I Tested a Next-Gen AI Assistant. It Will Blow You Away

I Tested a Next-Gen AI Assistant. It Will Blow You Away

The most famous virtual valets around today—Siri, Alexa, and Google Assistant—are a lot less impressive than the latest AI-powered chatbots like ChatGPT or Google Bard. When the fruits of the recent generative AI boom get properly integrated into those legacy assistant bots, they will surely get much more interesting.

To get a preview of what’s next, I took an experimental AI voice helper called vimGPT for a test run. When I asked it to “subscribe to WIRED,” it got to work with impressive skill, finding the correct web page and accessing the online form. If it had access to my credit card details I’m pretty sure it would have nailed it.

Although hardly an intelligence test for a human, buying something online on the open web is a lot more complicated and challenging than the tasks that Siri, Alexa, or the Google Assistant typically handle. (Setting reminders and getting sports results are so 2010.) It requires making sense of the request, accessing the web to find the correct site, then correctly interacting with the relevant page or forms. My helper correctly navigated to WIRED’s subscription page and even found the form there—presumably impressed by the prospect of receiving all WIRED’s entertaining and insightful journalism for only $1 a month—but fell at the final hurdle because it lacked a credit card. VimGPT makes use of Google’s open source browser Chromium that doesn’t store user information. My other experiments showed that the agent is, however, very adept at searching for funny cat videos or finding cheap flights.

VimGPT is an experimental open-source program built by Ishan Shah, a lone developer, not a product in development, but you can bet that Apple, Google, and others are doing similar experiments with a view to upgrading Siri and other assistants. VimGPT is built on GPT-4V, the multimodal version of OpenAI’s famous language model. By analyzing a request it can determine what to click on or type more reliably than text-only software can, which has to attempt to make sense of the web by untangling messy HTML. “A year from now, I would expect the experience of using a computer to look very different,” says Shah, who says he built vimGPT in only a few days. “Most apps will require less clicking and more chatting, with agents becoming an integral part of browsing the web.”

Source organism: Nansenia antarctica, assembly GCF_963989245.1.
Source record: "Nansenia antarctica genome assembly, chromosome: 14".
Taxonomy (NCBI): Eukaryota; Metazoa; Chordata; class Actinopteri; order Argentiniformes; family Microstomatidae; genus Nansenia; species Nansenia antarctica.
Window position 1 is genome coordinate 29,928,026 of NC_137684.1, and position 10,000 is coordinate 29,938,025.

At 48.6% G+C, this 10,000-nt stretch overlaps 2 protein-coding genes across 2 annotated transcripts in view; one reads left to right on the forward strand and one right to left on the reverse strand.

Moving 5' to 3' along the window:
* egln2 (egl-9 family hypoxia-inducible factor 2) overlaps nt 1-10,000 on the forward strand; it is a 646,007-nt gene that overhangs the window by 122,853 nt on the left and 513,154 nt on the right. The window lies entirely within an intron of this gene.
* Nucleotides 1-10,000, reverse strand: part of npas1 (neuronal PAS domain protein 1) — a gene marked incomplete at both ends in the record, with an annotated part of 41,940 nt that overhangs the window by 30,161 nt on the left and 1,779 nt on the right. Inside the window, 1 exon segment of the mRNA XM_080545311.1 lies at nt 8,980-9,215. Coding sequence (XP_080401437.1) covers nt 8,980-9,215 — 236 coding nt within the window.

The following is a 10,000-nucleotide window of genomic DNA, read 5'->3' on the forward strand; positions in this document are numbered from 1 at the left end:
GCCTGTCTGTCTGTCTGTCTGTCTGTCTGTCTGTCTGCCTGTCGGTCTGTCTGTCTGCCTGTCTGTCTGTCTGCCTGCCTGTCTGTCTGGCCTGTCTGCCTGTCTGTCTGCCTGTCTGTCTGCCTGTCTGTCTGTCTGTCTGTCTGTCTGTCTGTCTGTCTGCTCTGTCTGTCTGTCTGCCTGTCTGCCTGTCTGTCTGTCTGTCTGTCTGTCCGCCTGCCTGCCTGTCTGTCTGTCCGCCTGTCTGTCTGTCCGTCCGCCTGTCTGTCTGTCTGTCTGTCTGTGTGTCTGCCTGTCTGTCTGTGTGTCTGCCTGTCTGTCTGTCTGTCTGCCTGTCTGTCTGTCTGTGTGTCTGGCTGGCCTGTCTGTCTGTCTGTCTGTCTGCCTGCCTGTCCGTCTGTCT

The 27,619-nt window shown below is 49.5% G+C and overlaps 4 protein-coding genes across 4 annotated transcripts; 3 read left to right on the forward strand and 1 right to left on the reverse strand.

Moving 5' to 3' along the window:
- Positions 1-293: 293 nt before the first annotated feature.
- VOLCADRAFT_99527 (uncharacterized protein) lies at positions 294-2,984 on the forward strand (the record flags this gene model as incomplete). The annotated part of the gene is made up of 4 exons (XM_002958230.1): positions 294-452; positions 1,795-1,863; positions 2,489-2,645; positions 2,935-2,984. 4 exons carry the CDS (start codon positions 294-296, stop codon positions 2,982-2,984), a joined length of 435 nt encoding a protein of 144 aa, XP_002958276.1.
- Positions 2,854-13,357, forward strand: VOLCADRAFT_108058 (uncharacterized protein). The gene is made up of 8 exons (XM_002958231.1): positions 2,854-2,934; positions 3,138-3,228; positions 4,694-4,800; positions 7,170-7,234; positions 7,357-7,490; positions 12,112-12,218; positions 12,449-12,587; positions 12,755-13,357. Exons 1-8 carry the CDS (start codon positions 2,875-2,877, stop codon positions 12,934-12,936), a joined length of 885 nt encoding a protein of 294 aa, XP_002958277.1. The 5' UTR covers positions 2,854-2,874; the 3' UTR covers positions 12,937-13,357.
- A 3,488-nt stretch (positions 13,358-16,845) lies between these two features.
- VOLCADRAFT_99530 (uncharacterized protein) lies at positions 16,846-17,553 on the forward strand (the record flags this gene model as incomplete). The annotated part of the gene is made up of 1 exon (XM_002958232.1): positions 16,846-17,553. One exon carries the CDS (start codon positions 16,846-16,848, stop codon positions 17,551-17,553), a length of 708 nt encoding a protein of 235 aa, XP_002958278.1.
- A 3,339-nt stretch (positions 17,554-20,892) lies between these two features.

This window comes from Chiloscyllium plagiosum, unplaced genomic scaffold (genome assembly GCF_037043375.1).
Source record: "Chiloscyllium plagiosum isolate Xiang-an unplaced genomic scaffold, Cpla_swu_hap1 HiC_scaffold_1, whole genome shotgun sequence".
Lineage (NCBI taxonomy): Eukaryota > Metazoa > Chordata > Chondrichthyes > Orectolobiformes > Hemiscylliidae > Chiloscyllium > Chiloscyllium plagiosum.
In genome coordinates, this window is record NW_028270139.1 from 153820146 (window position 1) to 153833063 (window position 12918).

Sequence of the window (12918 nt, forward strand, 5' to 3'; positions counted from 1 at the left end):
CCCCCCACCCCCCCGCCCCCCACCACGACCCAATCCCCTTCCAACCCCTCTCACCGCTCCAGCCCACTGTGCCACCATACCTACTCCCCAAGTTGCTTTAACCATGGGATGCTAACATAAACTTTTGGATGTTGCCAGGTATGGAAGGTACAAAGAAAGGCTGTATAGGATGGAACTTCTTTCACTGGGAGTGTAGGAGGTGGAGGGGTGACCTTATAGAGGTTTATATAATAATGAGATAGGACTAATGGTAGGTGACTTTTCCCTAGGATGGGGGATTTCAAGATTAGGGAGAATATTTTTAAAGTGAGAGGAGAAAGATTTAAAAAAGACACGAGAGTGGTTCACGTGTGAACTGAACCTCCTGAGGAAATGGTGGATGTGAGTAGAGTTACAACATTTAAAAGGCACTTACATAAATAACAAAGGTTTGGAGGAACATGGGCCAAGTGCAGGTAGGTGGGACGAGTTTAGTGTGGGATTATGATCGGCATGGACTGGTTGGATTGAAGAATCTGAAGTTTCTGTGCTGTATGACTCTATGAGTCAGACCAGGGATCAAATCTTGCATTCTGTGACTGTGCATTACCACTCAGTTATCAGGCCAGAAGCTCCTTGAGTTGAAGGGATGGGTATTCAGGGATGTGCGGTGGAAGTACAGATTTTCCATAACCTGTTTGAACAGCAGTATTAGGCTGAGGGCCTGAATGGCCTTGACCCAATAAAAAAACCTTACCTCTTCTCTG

Shah is not the only person who believes that the next logical step after chatbots like ChatGPT is agents that use computers and roam the Web. Ruslan Salakhutdinov, a professor at Carnegie Mellon University who was Apple’s director of AI research from 2016 to 2020, believes that Siri and other assistants are in line for an almighty AI upgrade. “The next evolution is going to be agents that can get useful tasks done,” Salakhutdinov says. Hooking Siri up to AI like that powering ChatGPT would be useful, he says, “but it will be so much more impactful if I ask Siri to do stuff, and it just goes and solves my problems for me.”

Salakhutdinov and his students have developed several simulated environments designed for testing and honing the skills of AI helpers that can get things done. They include a dummy ecommerce website, a mocked-up version of a Reddit-like message board, and a website of classified ads. This virtual testing ground for putting agents through their paces is called VisualWebArena.

Tales from this testing ground suggest that AI agents will be able to do impressive things in the near future that will make digital life much easier. A model can, for instance, look at a photo of someone wearing a sweater, then hunt through ecommerce listings for similar garments below a certain price and add the cheapest to a person’s shopping cart. In another example, an agent informed that a person no longer wants to see posts from a particular user on a Reddit-like site can work out how to navigate the site’s settings to hide posts from the offending individual.

The catch is that there are also plenty of bloopers. In their experiments, the CMU team found that their AI agents could achieve a complex objective about 16 percent of the time—but that humans did so 88 percent of the time. Failures are often mundane, like failing to navigate a website and getting caught in an infinite browsing loop. But they might sometimes look like misbehavior, for example if an agent were to accidentally add dozens of items to a user’s cart or incorrectly friend an annoying user on a social site. Perhaps it’s a good thing that I can’t yet give vimGPT my payment information.

One reason the CMU environments are valuable is that AI agents can run amok inside them without causing any real damage. Gathering data on such incidents helps researchers understand how well they are able to perform a given task, and how exactly they go wrong. Salakhutdinov says setting agents loose inside environments like VisualWebArena also makes it possible to have the agents actively learn from successes and failures, in the same way that simulations can provide training for game-playing machine learning algorithms, honing them into champion-defeating superstars like Alphabet’s AlphaGo.

Salakhutdinov says he has no inside knowledge of what Apple is up to right now but expects them to be busy building agents. “All the big tech companies—Apple, Microsoft, Google—have divisions basically working in that space,” he says.

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Will Knight

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